Rolling Out

What Chicago Public Health is doing to protect people of color during pandemic

What Chicago Public Health is doing to protect people of color during pandemic
(Photo by A.R. Shaw for rolling out)

The Chicago Department of Public Health has one goal that stands above many in a pandemic: Protect the Brown and Black communities.

COVID took everything because it was killing people,” CDPH medical director Geraldine Luna said on an April 14 Zoom call with local media members. “Right now in the United States, over 900,000 individuals, we’re almost talking about a million individuals lost their lives.

“We know the ethnicities highly represented in those dead people that won’t have their loved ones sitting in another year with them sitting in those spaces, leaving incredible devastation in our famil[ies]. We lost years of productive life, individuals that will not ever be able to produce for their families, and you know what that means in communities of color that have been segregated and marginalized because of this racist systems and discriminatory systems we have in place.”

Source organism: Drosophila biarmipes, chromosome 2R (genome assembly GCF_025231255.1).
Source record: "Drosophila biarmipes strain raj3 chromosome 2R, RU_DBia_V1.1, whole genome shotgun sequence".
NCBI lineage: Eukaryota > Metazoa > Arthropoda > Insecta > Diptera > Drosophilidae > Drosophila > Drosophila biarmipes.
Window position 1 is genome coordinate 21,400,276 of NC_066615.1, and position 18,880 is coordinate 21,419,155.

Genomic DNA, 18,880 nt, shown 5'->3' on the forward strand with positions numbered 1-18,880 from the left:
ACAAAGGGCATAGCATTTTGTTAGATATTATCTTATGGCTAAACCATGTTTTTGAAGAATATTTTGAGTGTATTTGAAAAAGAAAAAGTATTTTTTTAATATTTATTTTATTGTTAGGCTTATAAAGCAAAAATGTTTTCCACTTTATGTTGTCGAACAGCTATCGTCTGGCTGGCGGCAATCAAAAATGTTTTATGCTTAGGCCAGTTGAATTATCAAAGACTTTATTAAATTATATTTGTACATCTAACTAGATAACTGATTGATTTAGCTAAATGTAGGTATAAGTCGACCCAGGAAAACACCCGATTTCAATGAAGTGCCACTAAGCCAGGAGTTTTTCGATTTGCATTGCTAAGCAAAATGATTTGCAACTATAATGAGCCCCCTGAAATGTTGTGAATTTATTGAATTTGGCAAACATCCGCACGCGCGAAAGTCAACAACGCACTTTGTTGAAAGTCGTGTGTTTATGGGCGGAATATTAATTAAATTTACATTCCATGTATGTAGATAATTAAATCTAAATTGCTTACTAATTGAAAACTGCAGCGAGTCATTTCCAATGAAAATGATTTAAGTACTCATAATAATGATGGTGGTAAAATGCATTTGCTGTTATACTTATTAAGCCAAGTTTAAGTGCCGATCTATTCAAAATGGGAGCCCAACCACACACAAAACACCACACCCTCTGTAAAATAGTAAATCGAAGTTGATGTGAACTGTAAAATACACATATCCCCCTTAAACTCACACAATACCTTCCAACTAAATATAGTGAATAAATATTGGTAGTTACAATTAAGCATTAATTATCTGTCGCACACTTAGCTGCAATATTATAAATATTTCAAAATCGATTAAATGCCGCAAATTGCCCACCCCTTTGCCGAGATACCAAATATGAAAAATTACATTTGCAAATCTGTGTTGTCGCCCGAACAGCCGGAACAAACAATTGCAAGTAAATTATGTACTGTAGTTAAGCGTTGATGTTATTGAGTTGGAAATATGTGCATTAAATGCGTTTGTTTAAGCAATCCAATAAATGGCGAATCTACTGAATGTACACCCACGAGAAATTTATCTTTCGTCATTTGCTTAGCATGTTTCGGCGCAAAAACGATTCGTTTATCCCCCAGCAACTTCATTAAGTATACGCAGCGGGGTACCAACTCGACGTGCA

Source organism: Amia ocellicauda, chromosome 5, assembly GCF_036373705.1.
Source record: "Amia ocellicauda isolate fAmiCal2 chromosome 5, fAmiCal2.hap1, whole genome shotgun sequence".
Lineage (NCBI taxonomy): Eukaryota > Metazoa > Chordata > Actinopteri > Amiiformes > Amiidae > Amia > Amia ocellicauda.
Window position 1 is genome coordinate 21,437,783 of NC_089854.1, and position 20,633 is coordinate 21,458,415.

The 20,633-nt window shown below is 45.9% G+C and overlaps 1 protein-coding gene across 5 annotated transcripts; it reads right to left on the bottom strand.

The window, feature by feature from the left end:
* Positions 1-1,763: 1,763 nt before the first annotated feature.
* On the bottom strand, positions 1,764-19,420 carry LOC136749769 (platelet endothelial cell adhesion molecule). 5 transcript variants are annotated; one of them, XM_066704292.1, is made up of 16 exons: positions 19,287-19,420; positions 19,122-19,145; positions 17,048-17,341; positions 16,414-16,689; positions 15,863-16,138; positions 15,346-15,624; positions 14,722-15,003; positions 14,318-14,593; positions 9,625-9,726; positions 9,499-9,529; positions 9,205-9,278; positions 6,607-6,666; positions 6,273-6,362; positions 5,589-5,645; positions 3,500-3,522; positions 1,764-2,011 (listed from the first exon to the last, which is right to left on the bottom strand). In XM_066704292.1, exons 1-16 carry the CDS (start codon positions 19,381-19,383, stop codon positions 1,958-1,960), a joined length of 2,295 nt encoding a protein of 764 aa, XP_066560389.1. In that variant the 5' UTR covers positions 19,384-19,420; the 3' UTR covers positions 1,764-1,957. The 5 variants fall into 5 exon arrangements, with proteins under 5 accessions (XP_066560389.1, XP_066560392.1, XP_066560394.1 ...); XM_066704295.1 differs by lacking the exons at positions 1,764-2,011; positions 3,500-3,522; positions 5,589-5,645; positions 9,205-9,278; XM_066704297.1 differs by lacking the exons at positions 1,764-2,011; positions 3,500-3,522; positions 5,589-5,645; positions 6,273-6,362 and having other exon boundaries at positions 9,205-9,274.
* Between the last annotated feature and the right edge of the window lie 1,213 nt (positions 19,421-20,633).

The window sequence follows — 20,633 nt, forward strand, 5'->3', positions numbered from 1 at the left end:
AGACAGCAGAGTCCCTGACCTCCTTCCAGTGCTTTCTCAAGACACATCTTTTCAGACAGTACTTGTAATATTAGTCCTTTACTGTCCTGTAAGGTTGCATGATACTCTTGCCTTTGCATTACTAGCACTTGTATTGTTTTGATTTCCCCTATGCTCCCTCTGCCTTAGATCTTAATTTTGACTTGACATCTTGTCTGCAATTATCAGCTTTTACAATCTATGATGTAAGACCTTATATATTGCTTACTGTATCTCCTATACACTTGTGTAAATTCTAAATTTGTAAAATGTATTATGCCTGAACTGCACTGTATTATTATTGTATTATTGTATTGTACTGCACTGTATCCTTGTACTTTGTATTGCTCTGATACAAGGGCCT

After addressing the problem, Luna asked for a solution and the next step to take.

“Those are those conversations,” she said. “What can we do? We need to inject, we need to have this conversation, we need to support, we need to create programs that empower our people.”

CDPH launched multiple campaigns in the face of the pandemic, led by Protect Chicago 77, a campaign created to ensure 77% of all Chicagoans ages 12 and up have received the COVID-19 vaccine by the end of the year. Neighbors for Life celebrated residents who helped other community members and educated others about the benefits of getting vaccinated. Face Forward was a campaign that spotlighted Chicago teens who got the vaccine and had the chance to get personalized portraits made. There was also a program that informed parents who were hesitant to get their children vaccinated.

“It has been there for years and years, centuries of people dying for overrepresenting diseases — diabetes, obesity, minor diseases, preventable diseases are killing our people of color in this country,” Luna said. “So we need to start working to make these changes, fill those gaps and make a transformation.”

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